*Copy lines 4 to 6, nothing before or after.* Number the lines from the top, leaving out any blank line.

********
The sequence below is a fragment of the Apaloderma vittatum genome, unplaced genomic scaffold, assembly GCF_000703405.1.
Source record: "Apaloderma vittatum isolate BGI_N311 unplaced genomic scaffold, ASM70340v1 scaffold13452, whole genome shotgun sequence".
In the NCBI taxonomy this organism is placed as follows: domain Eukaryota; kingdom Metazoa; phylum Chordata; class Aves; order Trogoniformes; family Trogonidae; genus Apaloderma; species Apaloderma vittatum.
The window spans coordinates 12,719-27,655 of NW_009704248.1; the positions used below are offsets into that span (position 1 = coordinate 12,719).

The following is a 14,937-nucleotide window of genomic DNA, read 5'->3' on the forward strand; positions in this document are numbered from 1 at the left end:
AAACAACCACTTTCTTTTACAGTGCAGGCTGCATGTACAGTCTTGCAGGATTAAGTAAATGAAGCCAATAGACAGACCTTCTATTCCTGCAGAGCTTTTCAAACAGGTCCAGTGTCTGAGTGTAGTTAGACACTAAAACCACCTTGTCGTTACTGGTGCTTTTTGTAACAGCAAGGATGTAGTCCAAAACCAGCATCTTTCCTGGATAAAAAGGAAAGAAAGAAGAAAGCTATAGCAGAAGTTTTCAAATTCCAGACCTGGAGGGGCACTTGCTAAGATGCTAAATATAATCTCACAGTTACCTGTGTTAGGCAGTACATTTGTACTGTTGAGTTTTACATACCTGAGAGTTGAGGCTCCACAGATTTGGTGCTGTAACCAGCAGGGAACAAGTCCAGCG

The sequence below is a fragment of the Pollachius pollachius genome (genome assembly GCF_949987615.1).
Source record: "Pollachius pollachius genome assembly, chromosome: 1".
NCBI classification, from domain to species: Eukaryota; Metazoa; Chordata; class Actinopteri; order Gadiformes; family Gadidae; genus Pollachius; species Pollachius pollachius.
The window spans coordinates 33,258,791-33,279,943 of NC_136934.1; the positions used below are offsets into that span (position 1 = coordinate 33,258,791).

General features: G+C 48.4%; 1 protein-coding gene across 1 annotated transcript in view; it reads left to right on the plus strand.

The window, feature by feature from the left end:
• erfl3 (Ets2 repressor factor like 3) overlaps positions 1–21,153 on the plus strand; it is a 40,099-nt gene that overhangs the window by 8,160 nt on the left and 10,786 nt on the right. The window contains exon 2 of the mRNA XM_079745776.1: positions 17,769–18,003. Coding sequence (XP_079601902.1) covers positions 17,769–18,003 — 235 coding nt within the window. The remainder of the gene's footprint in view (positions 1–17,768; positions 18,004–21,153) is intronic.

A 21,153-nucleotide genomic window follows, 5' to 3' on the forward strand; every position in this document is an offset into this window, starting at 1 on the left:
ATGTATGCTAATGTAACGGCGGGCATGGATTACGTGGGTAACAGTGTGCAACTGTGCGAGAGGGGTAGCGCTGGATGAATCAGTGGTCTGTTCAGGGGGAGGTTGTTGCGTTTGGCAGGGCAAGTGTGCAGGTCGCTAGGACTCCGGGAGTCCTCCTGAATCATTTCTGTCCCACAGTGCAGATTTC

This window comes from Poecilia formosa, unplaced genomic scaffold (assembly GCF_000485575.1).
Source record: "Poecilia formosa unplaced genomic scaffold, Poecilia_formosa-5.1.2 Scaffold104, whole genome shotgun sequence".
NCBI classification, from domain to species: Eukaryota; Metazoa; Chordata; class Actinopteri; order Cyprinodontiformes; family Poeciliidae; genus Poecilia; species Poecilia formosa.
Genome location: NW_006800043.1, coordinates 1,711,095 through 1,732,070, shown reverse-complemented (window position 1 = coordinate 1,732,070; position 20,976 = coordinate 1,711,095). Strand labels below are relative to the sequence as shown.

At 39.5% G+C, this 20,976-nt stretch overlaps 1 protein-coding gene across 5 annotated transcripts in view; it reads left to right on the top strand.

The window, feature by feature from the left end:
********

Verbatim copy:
The window spans coordinates 12,719-27,655 of NW_009704248.1; the positions used below are offsets into that span (position 1 = coordinate 12,719).

The following is a 14,937-nucleotide window of genomic DNA, read 5'->3' on the forward strand; positions in this document are numbered from 1 at the left end:
AAACAACCACTTTCTTTTACAGTGCAGGCTGCATGTACAGTCTTGCAGGATTAAGTAAATGAAGCCAATAGACAGACCTTCTATTCCTGCAGAGCTTTTCAAACAGGTCCAGTGTCTGAGTGTAGTTAGACACTAAAACCACCTTGTCGTTACTGGTGCTTTTTGTAACAGCAAGGATGTAGTCCAAAACCAGCATCTTTCCTGGATAAAAAGGAAAGAAAGAAGAAAGCTATAGCAGAAGTTTTCAAATTCCAGACCTGGAGGGGCACTTGCTAAGATGCTAAATATAATCTCACAGTTACCTGTGTTAGGCAGTACATTTGTACTGTTGAGTTTTACATACCTGAGAGTTGAGGCTCCACAGATTTGGTGCTGTAACCAGCAGGGAACAAGTCCAGCG